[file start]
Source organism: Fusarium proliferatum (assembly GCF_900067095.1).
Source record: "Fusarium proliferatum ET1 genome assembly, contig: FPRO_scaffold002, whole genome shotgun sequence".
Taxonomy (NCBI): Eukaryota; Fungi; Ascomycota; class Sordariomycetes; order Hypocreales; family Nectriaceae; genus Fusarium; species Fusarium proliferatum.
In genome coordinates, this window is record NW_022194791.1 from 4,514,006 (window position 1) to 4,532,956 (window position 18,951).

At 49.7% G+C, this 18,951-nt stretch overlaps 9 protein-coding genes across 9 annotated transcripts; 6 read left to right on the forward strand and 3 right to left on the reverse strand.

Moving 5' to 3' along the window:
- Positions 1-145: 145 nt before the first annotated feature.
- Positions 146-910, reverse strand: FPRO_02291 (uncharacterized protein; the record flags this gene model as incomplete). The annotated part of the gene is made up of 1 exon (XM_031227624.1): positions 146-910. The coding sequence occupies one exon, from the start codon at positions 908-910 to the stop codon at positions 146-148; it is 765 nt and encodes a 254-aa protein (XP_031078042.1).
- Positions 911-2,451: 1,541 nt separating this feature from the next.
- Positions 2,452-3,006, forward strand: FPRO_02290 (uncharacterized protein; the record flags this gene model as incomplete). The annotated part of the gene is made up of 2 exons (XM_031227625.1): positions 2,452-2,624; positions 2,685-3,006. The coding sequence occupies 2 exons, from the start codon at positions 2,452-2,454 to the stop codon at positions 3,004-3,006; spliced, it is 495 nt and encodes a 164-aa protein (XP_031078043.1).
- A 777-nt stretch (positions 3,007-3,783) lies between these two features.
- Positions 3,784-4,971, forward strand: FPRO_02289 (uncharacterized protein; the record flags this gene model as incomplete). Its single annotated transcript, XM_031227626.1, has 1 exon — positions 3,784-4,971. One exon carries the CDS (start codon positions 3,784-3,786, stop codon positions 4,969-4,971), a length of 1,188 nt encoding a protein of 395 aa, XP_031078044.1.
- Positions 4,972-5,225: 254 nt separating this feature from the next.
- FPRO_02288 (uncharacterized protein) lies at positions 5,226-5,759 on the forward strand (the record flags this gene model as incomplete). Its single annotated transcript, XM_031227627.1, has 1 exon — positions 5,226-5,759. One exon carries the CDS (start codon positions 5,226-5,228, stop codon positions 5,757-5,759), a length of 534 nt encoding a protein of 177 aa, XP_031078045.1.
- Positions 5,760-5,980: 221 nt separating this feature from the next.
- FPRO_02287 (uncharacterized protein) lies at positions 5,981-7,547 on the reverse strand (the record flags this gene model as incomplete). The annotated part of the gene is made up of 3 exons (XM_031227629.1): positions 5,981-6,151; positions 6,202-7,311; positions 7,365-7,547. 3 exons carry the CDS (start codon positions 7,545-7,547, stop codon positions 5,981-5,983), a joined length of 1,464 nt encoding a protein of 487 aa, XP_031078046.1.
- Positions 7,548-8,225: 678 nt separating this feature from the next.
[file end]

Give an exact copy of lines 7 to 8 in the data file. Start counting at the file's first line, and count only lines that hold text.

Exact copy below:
- Positions 1-145: 145 nt before the first annotated feature.
- Positions 146-910, reverse strand: FPRO_02291 (uncharacterized protein; the record flags this gene model as incomplete). The annotated part of the gene is made up of 1 exon (XM_031227624.1): positions 146-910. The coding sequence occupies one exon, from the start codon at positions 908-910 to the stop codon at positions 146-148; it is 765 nt and encodes a 254-aa protein (XP_031078042.1).